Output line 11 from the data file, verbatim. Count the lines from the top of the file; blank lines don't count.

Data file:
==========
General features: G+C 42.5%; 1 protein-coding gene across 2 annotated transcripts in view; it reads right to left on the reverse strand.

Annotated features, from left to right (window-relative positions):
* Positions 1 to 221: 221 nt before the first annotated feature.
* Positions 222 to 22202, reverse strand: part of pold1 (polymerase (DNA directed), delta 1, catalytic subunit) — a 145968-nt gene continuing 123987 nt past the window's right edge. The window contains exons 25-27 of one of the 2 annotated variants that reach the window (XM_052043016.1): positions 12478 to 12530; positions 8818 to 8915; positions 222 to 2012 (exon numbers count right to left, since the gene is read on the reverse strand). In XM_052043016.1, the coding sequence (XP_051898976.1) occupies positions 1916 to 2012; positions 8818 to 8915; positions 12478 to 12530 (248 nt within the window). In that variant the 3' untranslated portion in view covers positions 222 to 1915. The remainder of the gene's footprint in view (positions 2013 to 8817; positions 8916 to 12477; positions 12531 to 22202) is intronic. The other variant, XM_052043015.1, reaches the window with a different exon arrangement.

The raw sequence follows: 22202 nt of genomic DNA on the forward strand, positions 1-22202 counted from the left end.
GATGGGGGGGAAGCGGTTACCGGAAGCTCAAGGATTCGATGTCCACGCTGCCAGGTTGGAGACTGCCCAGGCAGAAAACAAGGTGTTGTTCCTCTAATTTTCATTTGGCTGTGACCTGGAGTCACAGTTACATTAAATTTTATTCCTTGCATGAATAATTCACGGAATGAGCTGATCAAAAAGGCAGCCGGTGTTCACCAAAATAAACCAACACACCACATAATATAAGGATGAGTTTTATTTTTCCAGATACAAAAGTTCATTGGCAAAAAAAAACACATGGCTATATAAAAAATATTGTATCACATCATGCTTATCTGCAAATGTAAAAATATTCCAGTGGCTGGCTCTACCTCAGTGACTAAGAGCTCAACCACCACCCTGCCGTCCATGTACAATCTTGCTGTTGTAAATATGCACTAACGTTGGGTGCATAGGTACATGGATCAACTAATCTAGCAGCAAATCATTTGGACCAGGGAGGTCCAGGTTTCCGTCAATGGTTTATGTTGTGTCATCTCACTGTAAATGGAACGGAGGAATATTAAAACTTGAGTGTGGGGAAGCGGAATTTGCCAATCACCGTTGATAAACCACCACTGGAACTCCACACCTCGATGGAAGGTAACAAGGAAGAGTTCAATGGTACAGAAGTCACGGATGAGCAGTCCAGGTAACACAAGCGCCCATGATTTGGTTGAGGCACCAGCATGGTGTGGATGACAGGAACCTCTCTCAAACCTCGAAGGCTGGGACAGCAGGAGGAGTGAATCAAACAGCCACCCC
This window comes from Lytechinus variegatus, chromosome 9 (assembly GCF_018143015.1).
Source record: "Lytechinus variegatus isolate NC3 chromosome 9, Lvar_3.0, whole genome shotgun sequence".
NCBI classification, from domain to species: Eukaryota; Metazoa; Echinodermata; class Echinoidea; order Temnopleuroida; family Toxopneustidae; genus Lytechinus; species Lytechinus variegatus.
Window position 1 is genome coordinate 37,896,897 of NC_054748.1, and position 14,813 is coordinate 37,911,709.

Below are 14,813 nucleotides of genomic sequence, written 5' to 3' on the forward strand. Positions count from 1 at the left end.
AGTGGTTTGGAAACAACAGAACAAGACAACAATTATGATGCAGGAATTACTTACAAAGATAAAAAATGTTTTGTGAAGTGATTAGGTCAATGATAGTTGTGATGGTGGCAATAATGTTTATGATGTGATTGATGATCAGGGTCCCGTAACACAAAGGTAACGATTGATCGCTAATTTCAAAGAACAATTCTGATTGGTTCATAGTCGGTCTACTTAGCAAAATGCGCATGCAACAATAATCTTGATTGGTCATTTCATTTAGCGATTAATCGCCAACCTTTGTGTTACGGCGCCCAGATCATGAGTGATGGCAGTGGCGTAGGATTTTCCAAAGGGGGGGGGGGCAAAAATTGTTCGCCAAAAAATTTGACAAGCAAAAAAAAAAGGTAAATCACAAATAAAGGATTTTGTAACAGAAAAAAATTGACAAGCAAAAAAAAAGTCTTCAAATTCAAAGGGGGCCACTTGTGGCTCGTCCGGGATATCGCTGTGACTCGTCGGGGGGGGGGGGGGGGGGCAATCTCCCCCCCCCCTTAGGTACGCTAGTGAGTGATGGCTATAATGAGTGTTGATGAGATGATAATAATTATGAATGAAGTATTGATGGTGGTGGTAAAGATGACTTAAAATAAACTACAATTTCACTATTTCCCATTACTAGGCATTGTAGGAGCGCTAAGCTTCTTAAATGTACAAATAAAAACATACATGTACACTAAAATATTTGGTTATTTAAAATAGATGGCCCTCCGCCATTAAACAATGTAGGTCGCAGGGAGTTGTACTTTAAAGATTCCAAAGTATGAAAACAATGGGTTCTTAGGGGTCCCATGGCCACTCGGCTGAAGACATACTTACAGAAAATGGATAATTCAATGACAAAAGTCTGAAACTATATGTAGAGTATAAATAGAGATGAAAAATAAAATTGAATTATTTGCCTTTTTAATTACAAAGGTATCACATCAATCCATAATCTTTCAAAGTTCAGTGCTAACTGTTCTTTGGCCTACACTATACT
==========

Below are 14,813 nucleotides of genomic sequence, written 5' to 3' on the forward strand. Positions count from 1 at the left end.